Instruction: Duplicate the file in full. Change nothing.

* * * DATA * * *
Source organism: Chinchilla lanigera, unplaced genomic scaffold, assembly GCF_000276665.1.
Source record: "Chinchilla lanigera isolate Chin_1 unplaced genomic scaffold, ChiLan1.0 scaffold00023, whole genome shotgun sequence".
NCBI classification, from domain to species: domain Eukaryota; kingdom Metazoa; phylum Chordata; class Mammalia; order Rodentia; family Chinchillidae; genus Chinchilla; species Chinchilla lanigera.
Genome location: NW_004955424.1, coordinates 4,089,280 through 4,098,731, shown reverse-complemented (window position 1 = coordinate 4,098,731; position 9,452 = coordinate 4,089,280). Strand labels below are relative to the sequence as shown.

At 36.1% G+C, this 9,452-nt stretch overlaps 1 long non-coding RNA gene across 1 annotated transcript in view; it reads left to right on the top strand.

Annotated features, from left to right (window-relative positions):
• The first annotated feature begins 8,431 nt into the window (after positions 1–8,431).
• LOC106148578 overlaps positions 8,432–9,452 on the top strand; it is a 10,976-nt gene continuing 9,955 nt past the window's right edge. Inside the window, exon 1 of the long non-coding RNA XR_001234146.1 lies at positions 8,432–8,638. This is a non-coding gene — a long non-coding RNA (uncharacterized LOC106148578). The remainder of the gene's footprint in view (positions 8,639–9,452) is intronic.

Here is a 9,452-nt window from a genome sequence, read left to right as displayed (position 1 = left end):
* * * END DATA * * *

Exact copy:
Source organism: Chinchilla lanigera, unplaced genomic scaffold, assembly GCF_000276665.1.
Source record: "Chinchilla lanigera isolate Chin_1 unplaced genomic scaffold, ChiLan1.0 scaffold00023, whole genome shotgun sequence".
NCBI classification, from domain to species: domain Eukaryota; kingdom Metazoa; phylum Chordata; class Mammalia; order Rodentia; family Chinchillidae; genus Chinchilla; species Chinchilla lanigera.
Genome location: NW_004955424.1, coordinates 4,089,280 through 4,098,731, shown reverse-complemented (window position 1 = coordinate 4,098,731; position 9,452 = coordinate 4,089,280). Strand labels below are relative to the sequence as shown.

At 36.1% G+C, this 9,452-nt stretch overlaps 1 long non-coding RNA gene across 1 annotated transcript in view; it reads left to right on the top strand.

Annotated features, from left to right (window-relative positions):
• The first annotated feature begins 8,431 nt into the window (after positions 1–8,431).
• LOC106148578 overlaps positions 8,432–9,452 on the top strand; it is a 10,976-nt gene continuing 9,955 nt past the window's right edge. Inside the window, exon 1 of the long non-coding RNA XR_001234146.1 lies at positions 8,432–8,638. This is a non-coding gene — a long non-coding RNA (uncharacterized LOC106148578). The remainder of the gene's footprint in view (positions 8,639–9,452) is intronic.

Here is a 9,452-nt window from a genome sequence, read left to right as displayed (position 1 = left end):